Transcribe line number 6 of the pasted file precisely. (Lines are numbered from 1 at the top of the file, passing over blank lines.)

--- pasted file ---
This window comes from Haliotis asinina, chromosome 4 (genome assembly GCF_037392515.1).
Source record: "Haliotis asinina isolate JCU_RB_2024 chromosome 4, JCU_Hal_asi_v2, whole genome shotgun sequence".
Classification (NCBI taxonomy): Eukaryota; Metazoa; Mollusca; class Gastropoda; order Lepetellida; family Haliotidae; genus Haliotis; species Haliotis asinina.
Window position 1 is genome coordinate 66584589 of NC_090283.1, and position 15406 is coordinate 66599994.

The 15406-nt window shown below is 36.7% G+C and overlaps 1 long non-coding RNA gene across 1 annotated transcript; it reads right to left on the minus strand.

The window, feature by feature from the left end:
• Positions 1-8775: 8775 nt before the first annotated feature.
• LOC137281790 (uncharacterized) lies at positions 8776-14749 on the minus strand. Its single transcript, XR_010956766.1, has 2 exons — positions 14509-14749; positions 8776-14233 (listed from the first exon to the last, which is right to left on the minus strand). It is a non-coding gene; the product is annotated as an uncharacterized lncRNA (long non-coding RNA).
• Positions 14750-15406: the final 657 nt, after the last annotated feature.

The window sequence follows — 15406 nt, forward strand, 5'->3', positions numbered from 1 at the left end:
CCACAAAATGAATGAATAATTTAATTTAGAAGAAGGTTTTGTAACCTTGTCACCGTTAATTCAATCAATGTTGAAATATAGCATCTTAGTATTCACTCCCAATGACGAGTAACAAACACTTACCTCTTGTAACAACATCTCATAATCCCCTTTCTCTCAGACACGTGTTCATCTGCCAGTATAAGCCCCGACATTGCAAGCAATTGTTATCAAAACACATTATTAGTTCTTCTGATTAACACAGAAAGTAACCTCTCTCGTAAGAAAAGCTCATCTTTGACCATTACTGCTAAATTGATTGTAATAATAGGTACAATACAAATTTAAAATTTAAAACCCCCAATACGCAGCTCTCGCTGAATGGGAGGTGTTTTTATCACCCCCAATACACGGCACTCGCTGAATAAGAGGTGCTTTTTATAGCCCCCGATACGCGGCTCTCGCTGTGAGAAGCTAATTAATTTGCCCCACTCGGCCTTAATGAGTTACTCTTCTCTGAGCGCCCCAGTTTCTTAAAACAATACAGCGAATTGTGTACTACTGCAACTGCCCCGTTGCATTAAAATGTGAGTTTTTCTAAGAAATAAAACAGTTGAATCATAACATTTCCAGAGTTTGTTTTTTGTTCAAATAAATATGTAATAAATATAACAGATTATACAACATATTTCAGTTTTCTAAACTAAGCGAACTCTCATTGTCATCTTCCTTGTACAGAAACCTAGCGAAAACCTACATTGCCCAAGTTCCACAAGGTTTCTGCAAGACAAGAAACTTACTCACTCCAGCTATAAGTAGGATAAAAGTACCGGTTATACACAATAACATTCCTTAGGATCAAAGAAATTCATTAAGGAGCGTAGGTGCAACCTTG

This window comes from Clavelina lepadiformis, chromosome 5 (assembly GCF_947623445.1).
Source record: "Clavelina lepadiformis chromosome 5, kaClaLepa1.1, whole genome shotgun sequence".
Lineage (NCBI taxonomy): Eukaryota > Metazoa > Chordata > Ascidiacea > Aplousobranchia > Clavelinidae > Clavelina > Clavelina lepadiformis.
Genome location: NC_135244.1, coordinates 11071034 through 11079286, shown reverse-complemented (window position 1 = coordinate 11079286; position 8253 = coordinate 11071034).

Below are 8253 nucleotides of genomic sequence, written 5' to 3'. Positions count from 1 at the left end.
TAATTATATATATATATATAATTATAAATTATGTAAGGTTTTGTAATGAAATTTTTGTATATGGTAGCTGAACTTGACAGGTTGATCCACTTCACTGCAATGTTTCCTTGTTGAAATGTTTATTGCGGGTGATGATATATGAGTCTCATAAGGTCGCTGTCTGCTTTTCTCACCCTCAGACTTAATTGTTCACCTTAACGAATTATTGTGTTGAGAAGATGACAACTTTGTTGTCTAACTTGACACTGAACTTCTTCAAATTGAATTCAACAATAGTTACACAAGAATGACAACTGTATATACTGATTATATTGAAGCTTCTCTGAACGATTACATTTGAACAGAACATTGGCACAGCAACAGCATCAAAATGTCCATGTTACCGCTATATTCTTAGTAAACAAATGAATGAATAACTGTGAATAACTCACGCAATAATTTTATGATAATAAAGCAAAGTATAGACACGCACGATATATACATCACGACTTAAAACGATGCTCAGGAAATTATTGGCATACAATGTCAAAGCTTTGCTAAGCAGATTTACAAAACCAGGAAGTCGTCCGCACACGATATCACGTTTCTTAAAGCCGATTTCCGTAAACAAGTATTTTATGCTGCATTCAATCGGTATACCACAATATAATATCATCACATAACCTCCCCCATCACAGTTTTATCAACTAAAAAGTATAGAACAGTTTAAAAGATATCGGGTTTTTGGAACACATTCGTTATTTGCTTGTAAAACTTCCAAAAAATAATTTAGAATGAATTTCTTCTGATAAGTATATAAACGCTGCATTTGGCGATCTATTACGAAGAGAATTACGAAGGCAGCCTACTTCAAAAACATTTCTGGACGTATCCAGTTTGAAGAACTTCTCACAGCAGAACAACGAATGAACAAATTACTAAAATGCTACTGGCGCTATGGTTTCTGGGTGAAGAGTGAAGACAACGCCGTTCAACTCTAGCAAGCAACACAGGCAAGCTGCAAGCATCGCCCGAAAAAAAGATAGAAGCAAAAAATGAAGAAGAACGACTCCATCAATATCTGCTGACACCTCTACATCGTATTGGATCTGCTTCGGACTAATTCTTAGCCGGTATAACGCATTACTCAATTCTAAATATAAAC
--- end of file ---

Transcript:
The window, feature by feature from the left end: